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Has anyone been denied business credit from using a virtual office address as physical place of business?

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Hello,

I wanted to start from scratch (on my own) to get business credit, while doing business in the state of Nevada (under a Nevada corporation), as it is too costly to do business in California. Yet I was wondering has anyone had trouble getting business credit when using a virtual office location as their business location address?

 

I just have a feeling with so many virtual offices/UPS Stores/rent by the hour business meeting rooms out there, that a potential lender (especially banks) might see a red flag when their computer identifies a virtual office location (as a customer’s physical business location) and deny credit. I don’t mind using my home address as my physical business location on my business paperwork, but I do not want my home address to end up online whenever people do an online business search of my business . . . as this has happened to me unexpectedly before (in the early 2000's) when I started a business.

 

So this time around, I’m trying to make sure that my home address does not become part of my business in any way, thus is why I want to keep everything under a Nevada corporation (including all addresses reflecting a Nevada location) . . . yet I’m not sure if using a virtual office (that allows use of their physical address as my business address) will be a problem getting business credit in Nevada. So I was wondering if anyone has had trouble using a virtual office address (as their physical business location) while trying to get business credit from vendors . . . and especially trying to get business credit from banks (while using a virtual office location as a physical business address).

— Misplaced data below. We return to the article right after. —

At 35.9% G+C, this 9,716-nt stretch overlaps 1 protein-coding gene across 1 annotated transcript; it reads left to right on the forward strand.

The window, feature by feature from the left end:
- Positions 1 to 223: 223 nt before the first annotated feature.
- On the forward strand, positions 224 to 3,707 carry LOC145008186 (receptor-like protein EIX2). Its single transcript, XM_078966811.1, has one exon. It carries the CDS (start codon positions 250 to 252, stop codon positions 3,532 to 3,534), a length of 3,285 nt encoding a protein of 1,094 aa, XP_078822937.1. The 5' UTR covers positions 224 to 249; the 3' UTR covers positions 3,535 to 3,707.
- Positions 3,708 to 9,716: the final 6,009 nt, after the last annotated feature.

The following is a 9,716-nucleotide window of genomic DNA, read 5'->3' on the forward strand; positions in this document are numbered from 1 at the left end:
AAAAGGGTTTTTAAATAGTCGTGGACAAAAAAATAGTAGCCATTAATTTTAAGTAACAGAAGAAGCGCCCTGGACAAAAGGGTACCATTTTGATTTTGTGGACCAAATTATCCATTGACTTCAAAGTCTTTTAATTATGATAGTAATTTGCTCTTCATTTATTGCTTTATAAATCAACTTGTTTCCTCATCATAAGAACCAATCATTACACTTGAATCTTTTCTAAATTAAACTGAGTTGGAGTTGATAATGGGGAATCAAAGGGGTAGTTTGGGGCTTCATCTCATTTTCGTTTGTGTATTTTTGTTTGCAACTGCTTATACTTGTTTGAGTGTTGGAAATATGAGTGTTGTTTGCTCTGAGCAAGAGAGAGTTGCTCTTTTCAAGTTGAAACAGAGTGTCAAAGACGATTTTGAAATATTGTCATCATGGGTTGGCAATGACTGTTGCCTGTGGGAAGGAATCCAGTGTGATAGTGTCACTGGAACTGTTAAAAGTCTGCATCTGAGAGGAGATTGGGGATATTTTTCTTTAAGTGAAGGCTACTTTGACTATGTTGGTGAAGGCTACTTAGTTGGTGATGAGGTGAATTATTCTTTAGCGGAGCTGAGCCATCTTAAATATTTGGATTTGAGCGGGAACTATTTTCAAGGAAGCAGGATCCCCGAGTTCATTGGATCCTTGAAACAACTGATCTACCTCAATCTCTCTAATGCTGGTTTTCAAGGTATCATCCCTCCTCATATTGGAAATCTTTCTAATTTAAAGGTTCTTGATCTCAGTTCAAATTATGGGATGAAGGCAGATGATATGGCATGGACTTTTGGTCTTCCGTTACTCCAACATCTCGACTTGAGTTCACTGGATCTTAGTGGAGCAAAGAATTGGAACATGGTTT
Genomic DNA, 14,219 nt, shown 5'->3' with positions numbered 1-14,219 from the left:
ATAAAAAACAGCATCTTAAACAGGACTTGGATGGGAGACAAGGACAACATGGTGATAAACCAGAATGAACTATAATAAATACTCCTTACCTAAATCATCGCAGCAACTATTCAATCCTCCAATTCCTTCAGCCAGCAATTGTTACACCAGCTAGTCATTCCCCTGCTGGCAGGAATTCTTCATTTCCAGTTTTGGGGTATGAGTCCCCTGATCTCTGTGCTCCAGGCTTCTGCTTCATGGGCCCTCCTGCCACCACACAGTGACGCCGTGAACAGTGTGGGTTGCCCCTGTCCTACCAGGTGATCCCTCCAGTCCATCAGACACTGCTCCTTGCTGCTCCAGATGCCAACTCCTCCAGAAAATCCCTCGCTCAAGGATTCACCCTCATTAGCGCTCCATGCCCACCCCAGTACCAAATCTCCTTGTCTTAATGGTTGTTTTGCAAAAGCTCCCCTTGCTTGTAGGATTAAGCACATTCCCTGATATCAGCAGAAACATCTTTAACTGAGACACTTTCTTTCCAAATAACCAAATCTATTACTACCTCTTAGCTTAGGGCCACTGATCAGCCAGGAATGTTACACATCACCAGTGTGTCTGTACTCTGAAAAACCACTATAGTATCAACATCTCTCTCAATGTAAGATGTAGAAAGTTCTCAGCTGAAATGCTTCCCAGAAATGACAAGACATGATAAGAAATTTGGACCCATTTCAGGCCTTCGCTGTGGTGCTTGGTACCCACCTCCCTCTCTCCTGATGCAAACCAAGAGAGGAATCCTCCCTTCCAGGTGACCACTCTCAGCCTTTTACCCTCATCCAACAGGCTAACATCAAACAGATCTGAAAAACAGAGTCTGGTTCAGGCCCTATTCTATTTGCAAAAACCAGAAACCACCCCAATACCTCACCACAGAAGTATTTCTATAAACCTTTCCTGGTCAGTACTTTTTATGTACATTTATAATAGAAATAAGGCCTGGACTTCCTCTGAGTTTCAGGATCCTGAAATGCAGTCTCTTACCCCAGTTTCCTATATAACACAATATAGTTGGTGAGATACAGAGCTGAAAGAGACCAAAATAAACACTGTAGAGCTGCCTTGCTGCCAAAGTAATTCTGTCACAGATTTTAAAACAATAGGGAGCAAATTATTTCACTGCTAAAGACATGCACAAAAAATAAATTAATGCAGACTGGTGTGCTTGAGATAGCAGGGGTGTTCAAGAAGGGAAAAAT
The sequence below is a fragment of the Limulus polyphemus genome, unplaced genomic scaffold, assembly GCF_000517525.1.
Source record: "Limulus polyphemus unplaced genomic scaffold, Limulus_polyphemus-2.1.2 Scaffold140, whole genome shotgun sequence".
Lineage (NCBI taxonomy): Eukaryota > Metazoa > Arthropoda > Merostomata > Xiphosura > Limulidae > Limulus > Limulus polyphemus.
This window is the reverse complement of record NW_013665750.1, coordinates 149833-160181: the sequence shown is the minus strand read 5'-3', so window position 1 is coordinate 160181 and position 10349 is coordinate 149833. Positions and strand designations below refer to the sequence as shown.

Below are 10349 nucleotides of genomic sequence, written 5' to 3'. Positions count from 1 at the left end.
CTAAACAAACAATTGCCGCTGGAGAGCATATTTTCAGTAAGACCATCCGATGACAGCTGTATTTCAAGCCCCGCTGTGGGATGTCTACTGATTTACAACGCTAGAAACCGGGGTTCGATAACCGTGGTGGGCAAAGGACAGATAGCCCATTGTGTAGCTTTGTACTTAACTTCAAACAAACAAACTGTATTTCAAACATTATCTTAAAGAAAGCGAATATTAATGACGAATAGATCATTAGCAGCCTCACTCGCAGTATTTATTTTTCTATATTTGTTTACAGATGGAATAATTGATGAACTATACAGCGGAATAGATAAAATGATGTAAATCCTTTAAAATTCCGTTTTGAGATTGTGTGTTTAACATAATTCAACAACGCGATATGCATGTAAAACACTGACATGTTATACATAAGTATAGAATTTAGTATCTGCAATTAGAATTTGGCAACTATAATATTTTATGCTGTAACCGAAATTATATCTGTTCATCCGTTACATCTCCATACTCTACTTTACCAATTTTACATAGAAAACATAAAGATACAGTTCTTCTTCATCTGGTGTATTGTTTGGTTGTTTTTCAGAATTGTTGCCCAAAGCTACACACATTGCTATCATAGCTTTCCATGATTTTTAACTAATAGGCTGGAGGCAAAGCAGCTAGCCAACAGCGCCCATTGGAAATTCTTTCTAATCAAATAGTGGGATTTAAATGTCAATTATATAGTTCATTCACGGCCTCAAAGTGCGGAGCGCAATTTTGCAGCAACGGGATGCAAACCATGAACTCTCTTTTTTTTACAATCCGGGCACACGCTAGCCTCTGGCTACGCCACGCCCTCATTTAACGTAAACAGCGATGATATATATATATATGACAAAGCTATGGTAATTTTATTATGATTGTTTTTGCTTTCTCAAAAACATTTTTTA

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I had an issue with Supply Works,even thou I have a real office in the building, the building management company also does Virtual Offices. Supply Works googled my address and their website came up(saying they offer private offices, conference rooms and VIRTUAL OFFICE space). Its a big office building but by them seeing they offered Vitrtual Office's it raised a red flag, it took few phone calls to get the issue resolved. Others on here will be more help, so maybe its possible it could could be an issue at some point.

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I've seen a few people lose their credit lines for using a virtual/UPS store office space. Same for listing something like a storage place as their address. Another thing to keep in mind, you need to check the state and local regulations where you're planning on setting up shop. Some locales will not allow you to use a residential address, storage place or virtual office for any type of business. Some are only restricted to certain types of businesses. They might require an actual business location in order to issue a business license. Just food for thought.